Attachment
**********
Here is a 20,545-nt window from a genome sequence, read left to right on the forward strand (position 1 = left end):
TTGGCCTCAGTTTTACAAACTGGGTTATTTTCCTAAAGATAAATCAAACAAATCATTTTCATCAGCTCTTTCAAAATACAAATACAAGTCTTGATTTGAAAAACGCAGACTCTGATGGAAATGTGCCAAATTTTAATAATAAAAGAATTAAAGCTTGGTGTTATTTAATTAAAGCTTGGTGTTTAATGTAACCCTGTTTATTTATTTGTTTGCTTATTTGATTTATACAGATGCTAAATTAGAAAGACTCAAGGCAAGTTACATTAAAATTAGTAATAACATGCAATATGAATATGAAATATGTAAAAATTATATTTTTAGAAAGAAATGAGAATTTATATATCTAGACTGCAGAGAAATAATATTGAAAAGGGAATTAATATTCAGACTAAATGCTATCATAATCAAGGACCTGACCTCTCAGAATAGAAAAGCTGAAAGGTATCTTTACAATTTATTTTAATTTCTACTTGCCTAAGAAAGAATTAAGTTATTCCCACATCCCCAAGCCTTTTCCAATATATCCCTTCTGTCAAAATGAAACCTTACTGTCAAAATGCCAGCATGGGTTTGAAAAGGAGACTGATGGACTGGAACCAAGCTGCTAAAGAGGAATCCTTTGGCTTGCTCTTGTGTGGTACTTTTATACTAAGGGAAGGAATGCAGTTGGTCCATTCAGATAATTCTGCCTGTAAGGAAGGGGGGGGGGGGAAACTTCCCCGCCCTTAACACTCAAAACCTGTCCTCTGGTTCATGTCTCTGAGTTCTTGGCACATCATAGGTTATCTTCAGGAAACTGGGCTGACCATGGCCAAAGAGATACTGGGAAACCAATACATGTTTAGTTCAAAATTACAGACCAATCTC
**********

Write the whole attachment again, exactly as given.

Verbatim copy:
Here is a 20,545-nt window from a genome sequence, read left to right on the forward strand (position 1 = left end):
TTGGCCTCAGTTTTACAAACTGGGTTATTTTCCTAAAGATAAATCAAACAAATCATTTTCATCAGCTCTTTCAAAATACAAATACAAGTCTTGATTTGAAAAACGCAGACTCTGATGGAAATGTGCCAAATTTTAATAATAAAAGAATTAAAGCTTGGTGTTATTTAATTAAAGCTTGGTGTTTAATGTAACCCTGTTTATTTATTTGTTTGCTTATTTGATTTATACAGATGCTAAATTAGAAAGACTCAAGGCAAGTTACATTAAAATTAGTAATAACATGCAATATGAATATGAAATATGTAAAAATTATATTTTTAGAAAGAAATGAGAATTTATATATCTAGACTGCAGAGAAATAATATTGAAAAGGGAATTAATATTCAGACTAAATGCTATCATAATCAAGGACCTGACCTCTCAGAATAGAAAAGCTGAAAGGTATCTTTACAATTTATTTTAATTTCTACTTGCCTAAGAAAGAATTAAGTTATTCCCACATCCCCAAGCCTTTTCCAATATATCCCTTCTGTCAAAATGAAACCTTACTGTCAAAATGCCAGCATGGGTTTGAAAAGGAGACTGATGGACTGGAACCAAGCTGCTAAAGAGGAATCCTTTGGCTTGCTCTTGTGTGGTACTTTTATACTAAGGGAAGGAATGCAGTTGGTCCATTCAGATAATTCTGCCTGTAAGGAAGGGGGGGGGGGGAAACTTCCCCGCCCTTAACACTCAAAACCTGTCCTCTGGTTCATGTCTCTGAGTTCTTGGCACATCATAGGTTATCTTCAGGAAACTGGGCTGACCATGGCCAAAGAGATACTGGGAAACCAATACATGTTTAGTTCAAAATTACAGACCAATCTC